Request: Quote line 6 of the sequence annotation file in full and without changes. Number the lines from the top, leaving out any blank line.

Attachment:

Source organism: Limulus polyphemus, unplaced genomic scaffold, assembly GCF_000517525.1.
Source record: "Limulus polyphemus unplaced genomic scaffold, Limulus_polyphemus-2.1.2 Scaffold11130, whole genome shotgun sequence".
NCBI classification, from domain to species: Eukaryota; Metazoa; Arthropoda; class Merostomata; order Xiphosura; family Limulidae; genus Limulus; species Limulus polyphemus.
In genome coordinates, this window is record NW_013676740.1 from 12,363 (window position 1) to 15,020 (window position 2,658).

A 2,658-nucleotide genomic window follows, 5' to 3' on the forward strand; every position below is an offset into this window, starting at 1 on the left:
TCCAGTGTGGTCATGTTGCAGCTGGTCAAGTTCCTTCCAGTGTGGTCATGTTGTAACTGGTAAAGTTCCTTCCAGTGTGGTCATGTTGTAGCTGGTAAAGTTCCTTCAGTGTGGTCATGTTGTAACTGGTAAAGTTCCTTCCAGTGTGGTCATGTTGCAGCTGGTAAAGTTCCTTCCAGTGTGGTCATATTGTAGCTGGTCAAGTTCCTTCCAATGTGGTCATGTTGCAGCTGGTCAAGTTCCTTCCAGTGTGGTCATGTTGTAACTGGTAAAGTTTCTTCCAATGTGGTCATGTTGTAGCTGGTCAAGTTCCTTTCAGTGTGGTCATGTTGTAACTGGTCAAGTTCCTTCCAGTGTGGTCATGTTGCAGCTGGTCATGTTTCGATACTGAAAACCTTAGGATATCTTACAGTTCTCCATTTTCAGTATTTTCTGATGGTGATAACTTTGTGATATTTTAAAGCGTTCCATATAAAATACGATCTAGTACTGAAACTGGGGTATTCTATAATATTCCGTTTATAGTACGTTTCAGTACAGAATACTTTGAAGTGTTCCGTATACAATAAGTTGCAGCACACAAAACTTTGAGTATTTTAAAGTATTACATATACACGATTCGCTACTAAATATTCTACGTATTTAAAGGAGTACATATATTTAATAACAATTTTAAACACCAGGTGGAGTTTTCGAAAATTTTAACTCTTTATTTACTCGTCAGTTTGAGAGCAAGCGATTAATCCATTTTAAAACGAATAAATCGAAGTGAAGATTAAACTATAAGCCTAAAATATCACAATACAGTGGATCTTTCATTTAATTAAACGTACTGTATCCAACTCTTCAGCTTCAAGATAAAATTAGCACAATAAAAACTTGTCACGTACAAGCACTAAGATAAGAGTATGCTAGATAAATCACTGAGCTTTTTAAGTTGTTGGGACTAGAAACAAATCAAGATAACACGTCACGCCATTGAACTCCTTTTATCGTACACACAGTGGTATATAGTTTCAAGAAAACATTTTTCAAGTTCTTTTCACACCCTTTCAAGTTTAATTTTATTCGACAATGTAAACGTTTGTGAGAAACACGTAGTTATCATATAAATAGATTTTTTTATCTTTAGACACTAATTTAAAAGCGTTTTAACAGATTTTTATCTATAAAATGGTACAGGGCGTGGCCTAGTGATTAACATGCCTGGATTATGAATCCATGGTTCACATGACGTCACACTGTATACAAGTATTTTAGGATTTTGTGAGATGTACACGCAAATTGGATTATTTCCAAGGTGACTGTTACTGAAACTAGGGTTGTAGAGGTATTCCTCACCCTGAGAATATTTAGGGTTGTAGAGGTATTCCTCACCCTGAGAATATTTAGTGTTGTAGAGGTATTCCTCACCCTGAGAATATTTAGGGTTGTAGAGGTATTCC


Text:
TCCAGTGTGGTCATGTTGCAGCTGGTCAAGTTCCTTCCAGTGTGGTCATGTTGTAACTGGTAAAGTTCCTTCCAGTGTGGTCATGTTGTAGCTGGTAAAGTTCCTTCAGTGTGGTCATGTTGTAACTGGTAAAGTTCCTTCCAGTGTGGTCATGTTGCAGCTGGTAAAGTTCCTTCCAGTGTGGTCATATTGTAGCTGGTCAAGTTCCTTCCAATGTGGTCATGTTGCAGCTGGTCAAGTTCCTTCCAGTGTGGTCATGTTGTAACTGGTAAAGTTTCTTCCAATGTGGTCATGTTGTAGCTGGTCAAGTTCCTTTCAGTGTGGTCATGTTGTAACTGGTCAAGTTCCTTCCAGTGTGGTCATGTTGCAGCTGGTCATGTTTCGATACTGAAAACCTTAGGATATCTTACAGTTCTCCATTTTCAGTATTTTCTGATGGTGATAACTTTGTGATATTTTAAAGCGTTCCATATAAAATACGATCTAGTACTGAAACTGGGGTATTCTATAATATTCCGTTTATAGTACGTTTCAGTACAGAATACTTTGAAGTGTTCCGTATACAATAAGTTGCAGCACACAAAACTTTGAGTATTTTAAAGTATTACATATACACGATTCGCTACTAAATATTCTACGTATTTAAAGGAGTACATATATTTAATAACAATTTTAAACACCAGGTGGAGTTTTCGAAAATTTTAACTCTTTATTTACTCGTCAGTTTGAGAGCAAGCGATTAATCCATTTTAAAACGAATAAATCGAAGTGAAGATTAAACTATAAGCCTAAAATATCACAATACAGTGGATCTTTCATTTAATTAAACGTACTGTATCCAACTCTTCAGCTTCAAGATAAAATTAGCACAATAAAAACTTGTCACGTACAAGCACTAAGATAAGAGTATGCTAGATAAATCACTGAGCTTTTTAAGTTGTTGGGACTAGAAACAAATCAAGATAACACGTCACGCCATTGAACTCCTTTTATCGTACACACAGTGGTATATAGTTTCAAGAAAACATTTTTCAAGTTCTTTTCACACCCTTTCAAGTTTAATTTTATTCGACAATGTAAACGTTTGTGAGAAACACGTAGTTATCATATAAATAGATTTTTTTATCTTTAGACACTAATTTAAAAGCGTTTTAACAGATTTTTATCTATAAAATGGTACAGGGCGTGGCCTAGTGATTAACATGCCTGGATTATGAATCCATGGTTCACATGACGTCACACTGTATACAAGTATTTTAGGATTTTGTGAGATGTACACGCAAATTGGATTATTTCCAAGGTGACTGTTACTGAAACTAGGGTTGTAGAGGTATTCCTCACCCTGAGAATATTTAGGGTTGTAGAGGTATTCCTCACCCTGAGAATATTTAGTGTTGTAGAGGTATTCCTCACCCTGAGAATATTTAGGGTTGTAGAGGTATTCC